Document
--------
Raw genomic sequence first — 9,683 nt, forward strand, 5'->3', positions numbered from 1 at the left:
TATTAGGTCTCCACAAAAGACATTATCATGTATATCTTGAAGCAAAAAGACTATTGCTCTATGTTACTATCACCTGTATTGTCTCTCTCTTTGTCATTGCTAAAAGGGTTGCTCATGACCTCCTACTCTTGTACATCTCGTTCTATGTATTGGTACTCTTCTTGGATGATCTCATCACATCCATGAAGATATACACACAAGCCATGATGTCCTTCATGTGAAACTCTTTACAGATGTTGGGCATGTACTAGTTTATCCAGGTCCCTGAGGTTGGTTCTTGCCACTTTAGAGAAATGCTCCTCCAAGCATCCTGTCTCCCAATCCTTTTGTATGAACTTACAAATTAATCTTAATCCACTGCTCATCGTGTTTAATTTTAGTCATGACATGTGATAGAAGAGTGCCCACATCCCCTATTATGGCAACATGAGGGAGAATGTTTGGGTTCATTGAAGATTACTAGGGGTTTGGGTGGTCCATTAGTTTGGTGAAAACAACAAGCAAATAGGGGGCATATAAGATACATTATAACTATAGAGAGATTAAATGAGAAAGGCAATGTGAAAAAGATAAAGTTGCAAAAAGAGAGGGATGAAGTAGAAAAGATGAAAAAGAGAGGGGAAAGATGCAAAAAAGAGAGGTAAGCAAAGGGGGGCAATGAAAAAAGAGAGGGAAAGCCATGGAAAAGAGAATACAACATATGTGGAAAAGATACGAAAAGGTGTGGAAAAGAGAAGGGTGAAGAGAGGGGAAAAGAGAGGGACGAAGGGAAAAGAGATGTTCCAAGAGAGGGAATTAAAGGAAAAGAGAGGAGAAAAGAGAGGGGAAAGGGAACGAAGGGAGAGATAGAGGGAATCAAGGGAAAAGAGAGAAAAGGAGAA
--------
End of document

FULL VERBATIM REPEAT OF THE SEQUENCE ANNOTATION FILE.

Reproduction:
Raw genomic sequence first — 9,683 nt, forward strand, 5'->3', positions numbered from 1 at the left:
TATTAGGTCTCCACAAAAGACATTATCATGTATATCTTGAAGCAAAAAGACTATTGCTCTATGTTACTATCACCTGTATTGTCTCTCTCTTTGTCATTGCTAAAAGGGTTGCTCATGACCTCCTACTCTTGTACATCTCGTTCTATGTATTGGTACTCTTCTTGGATGATCTCATCACATCCATGAAGATATACACACAAGCCATGATGTCCTTCATGTGAAACTCTTTACAGATGTTGGGCATGTACTAGTTTATCCAGGTCCCTGAGGTTGGTTCTTGCCACTTTAGAGAAATGCTCCTCCAAGCATCCTGTCTCCCAATCCTTTTGTATGAACTTACAAATTAATCTTAATCCACTGCTCATCGTGTTTAATTTTAGTCATGACATGTGATAGAAGAGTGCCCACATCCCCTATTATGGCAACATGAGGGAGAATGTTTGGGTTCATTGAAGATTACTAGGGGTTTGGGTGGTCCATTAGTTTGGTGAAAACAACAAGCAAATAGGGGGCATATAAGATACATTATAACTATAGAGAGATTAAATGAGAAAGGCAATGTGAAAAAGATAAAGTTGCAAAAAGAGAGGGATGAAGTAGAAAAGATGAAAAAGAGAGGGGAAAGATGCAAAAAAGAGAGGTAAGCAAAGGGGGGCAATGAAAAAAGAGAGGGAAAGCCATGGAAAAGAGAATACAACATATGTGGAAAAGATACGAAAAGGTGTGGAAAAGAGAAGGGTGAAGAGAGGGGAAAAGAGAGGGACGAAGGGAAAAGAGATGTTCCAAGAGAGGGAATTAAAGGAAAAGAGAGGAGAAAAGAGAGGGGAAAGGGAACGAAGGGAGAGATAGAGGGAATCAAGGGAAAAGAGAGAAAAGGAGAA